This is part 1 of 4 in a series of posts inspired by Steve Farnsworth. I was nudged to join in by Steve Lamb (his post is up already), and so here I am, blogging about the ethics and issues of Ghost Blogging. Before we go any further, I would like to point out that I absolutely wrote this post myself. All of the spelling mistakes, grammatical errors, factual omissions and insight are my own.
Or are they? Who is the ‘me’ in ‘my own’? I could be Dave, the office burglar and still say this post is ‘my own’, and in doing so break no laws, and engage in no deception. You read this and assume that is it written by ‘me’. There’s a photo on the side of the blog, and a name on it too. It seems fair to assume that is me that wrote it. Surely if it was written by someone else, I, they or both of us would be deceiving you? What about if it has been edited and proofread by someone else in the office? Let’s step back a bit for a moment.
So, is ghost blogging ethical? It really depends on your definition of ghost blogging, and what it entails. I’m going to give you my answer before I give you a definition. To my mind, ghost blogging is rarely ethical, or at least it is rarely executed ethically. That’s partly a matter of my career path, in that ghost blogging, in the sense that many people mean it, is essentially allowing content written by someone else to be taken and passed off as your own original work. In the academic world that is plagiarism; a pretty fast way to end your academic career.
Now, you might argue that the original author has willingly given over their work – although more often that not a junior wage-slave was cajoled into producing the piece – and that that fact makes it alright. However, be it a staff member writing for a CEO or a PR company supplying copy to a professional blogger, to my mind it is still at the very least an act of deception. It is passing off a piece of writing as something that it is, in fact, not.
There is another definition of ghost blogging that is less commonly used, but that I am more comfortable with. The simple act of writing for somebody. Ghost writing has a long history. Often, celebrities or their agents will engage a ghost writer to produce their autobiography. It is slightly different than the most common form of ghost blogging, because increasingly often the ghost writer is acknowledged, and it is increasingly the case that people would assume a ghost writer has been engaged. Not to cast aspersions on Katie Price’s literary skills, but if you are reading her biography, you would probably assume that she had engaged the services of a ghost writer. Actually, Katie Price’s books are ghost written, by Rebecca Farnworth. And here is a distinction in the shades of grey in Ghost writing: Katie Price chooses the plots to her books. And the ghost is a shadowy entity; Not fully visible, but known to be present. That’s very different from the kind of ghost who’s existence is denied.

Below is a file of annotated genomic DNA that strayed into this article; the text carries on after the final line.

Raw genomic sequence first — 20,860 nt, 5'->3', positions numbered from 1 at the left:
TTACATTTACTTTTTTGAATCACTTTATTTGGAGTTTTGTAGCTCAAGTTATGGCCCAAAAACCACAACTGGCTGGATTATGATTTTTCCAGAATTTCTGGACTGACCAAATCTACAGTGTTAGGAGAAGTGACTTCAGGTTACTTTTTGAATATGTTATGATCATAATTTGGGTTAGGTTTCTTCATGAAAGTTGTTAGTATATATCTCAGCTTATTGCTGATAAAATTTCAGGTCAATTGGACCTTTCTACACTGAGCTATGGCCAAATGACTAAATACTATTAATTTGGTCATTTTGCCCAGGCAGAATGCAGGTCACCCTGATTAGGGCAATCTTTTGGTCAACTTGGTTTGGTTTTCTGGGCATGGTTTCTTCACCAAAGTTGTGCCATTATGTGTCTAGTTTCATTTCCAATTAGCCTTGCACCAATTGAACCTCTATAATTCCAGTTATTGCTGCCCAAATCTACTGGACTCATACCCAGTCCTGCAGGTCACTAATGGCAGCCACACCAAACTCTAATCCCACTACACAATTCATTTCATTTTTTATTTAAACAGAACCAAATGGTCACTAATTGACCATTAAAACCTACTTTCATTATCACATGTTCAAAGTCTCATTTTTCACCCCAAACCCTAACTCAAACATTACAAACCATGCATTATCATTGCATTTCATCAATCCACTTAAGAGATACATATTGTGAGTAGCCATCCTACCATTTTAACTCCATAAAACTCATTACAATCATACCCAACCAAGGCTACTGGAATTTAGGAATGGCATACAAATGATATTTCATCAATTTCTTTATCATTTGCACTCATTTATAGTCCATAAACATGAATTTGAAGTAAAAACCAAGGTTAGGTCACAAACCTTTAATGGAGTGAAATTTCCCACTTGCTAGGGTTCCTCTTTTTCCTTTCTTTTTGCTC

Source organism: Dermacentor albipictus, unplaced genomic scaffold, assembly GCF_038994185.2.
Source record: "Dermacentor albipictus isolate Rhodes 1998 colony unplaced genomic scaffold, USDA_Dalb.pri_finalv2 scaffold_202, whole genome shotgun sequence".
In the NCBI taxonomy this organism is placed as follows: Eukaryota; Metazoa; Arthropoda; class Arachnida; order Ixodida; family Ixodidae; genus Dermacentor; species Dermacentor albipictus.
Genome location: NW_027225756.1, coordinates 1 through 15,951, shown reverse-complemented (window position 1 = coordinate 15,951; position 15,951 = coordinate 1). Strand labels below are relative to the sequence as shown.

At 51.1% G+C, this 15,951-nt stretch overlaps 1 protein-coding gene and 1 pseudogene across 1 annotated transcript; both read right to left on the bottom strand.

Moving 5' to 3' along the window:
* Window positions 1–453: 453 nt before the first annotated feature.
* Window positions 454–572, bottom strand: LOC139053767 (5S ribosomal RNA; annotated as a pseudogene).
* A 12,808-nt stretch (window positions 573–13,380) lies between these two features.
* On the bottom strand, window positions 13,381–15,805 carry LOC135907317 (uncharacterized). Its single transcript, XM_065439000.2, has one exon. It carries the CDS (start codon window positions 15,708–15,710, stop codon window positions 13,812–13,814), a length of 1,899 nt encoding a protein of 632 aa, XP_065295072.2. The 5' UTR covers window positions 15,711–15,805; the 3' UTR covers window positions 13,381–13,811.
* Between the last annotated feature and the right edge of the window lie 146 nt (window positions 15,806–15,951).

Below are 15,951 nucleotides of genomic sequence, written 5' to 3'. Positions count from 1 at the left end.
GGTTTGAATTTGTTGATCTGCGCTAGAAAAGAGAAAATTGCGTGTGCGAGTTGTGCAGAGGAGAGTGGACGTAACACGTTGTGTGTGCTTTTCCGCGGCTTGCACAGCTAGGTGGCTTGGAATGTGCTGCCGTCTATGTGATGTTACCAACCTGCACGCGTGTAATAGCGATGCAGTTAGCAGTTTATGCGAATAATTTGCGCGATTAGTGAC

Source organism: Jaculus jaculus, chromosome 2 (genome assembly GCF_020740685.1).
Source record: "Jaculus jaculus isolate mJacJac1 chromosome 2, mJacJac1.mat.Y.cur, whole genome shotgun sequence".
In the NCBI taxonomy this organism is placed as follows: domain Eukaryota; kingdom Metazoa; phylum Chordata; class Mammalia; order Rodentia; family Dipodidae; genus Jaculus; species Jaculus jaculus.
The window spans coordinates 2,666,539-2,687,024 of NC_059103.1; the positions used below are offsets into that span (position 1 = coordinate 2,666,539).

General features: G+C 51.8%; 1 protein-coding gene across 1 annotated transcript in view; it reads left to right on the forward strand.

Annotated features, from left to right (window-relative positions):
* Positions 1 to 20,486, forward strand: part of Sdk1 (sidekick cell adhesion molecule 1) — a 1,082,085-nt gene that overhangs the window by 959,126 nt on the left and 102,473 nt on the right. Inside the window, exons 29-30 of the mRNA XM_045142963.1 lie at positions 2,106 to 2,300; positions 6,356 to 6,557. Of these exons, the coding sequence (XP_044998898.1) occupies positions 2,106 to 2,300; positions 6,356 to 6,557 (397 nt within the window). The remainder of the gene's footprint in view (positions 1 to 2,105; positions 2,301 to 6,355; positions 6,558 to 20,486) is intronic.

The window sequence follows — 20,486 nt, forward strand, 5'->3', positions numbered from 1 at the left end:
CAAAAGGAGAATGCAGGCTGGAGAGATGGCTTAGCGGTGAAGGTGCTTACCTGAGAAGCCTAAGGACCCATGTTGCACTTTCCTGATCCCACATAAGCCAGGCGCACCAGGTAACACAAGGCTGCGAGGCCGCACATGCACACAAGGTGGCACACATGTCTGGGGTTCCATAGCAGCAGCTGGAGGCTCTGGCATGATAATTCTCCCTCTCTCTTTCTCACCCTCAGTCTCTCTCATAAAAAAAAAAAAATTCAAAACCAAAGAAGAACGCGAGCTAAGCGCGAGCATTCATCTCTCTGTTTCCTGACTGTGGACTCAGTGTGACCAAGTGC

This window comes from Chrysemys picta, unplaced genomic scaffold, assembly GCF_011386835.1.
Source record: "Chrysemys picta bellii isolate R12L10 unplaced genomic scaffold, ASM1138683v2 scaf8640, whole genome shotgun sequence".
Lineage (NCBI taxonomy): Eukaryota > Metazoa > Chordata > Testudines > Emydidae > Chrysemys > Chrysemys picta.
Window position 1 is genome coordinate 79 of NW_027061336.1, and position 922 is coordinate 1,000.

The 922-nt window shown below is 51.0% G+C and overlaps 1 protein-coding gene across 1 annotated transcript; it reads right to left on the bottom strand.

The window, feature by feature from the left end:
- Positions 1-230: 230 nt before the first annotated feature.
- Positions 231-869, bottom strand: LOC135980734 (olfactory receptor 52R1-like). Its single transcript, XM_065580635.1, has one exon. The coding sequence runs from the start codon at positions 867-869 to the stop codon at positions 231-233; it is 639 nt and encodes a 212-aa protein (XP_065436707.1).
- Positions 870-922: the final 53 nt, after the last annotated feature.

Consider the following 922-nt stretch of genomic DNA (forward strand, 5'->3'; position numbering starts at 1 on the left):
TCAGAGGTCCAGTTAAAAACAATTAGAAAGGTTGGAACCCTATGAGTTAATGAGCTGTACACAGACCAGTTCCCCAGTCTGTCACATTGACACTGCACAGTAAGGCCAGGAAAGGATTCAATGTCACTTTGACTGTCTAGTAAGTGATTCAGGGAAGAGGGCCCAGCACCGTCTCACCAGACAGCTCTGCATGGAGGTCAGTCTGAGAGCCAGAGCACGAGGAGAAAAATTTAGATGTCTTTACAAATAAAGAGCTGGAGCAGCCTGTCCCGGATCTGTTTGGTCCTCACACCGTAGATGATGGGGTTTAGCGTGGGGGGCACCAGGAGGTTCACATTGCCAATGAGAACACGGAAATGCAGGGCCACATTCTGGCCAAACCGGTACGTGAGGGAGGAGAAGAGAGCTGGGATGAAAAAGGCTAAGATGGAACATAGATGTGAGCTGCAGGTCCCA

Here is the biggest danger with ghost blogging, especially for CEOs and senior figures: It’s the danger that a customer, business partner or other industry figure reads their blog that week. The believe, as they have been lead to, that the post represents the thoughts and views of the senior figure. Then they run into them in “real-life”. What happens as they strike up a conversation about the post that they read and enjoyed? The post that wasn’t written by the CEO, which doesn’t represent the CEO’s views. Firstly is the potential for the CEO to look like an idiot who forgets what he does from one minute to the next, and secondly it makes the customer look like an idiot for believing it was written by the CEO. Thirdly, it destroys trust between the two of them; Trust being the very thing blogging is meant to help with. That, for me, is the biggest no-no.
The roots of blogging were about being transparent, building trust, and ghost blogging goes against that. To be clear, I don’t think that is wrong for a busy CEO to have someone else write their post for them, particularly in the incidents where it is essentially based on an interview or conversation with them, or that they have at least defined the key points and main narrative. The idea of passing off writing that has never been past the eyes of the CEO as having come through the lips of the CEO is a dangerous thing to do. In the case of a speech writing, while the words might not have been the CEO’s, they have been spoken by them. The danger with ghost blogging is that the middle-man who is cut out is the person who should have been the messenger.
If a blog post is described as ‘written for’, rather than ‘written by’ the claimed author, then we are the right side of the line. If it claims to be ‘written by’ someone who did not originate its content, then a deception with no ethical grounds has been carried out. It is also a deception that leaves the perpetrators with nowhere to go. If there is something in that post that is factually inaccurate or professionally naive, then the CEO must either accept the error as if it was his own incompetence, or admit to the error.
Let me leave you with some words from an article in The Independent earlier this year:
In the film, adapted by Polanski with Robert Harris from his 2007 novel of the same name, McGregor’s professional author is enlisted by former Prime Minister Adam Lang, played with a Blairish glint by Pierce Brosnan, to write his long-overdue memoirs. “So, how do we go about this?” Lang asks casually, drink in hand, in an early scene. “I interview you and turn your answers into prose,” comes the sober reply. And there, in a nutshell, is the art of ghostwriting.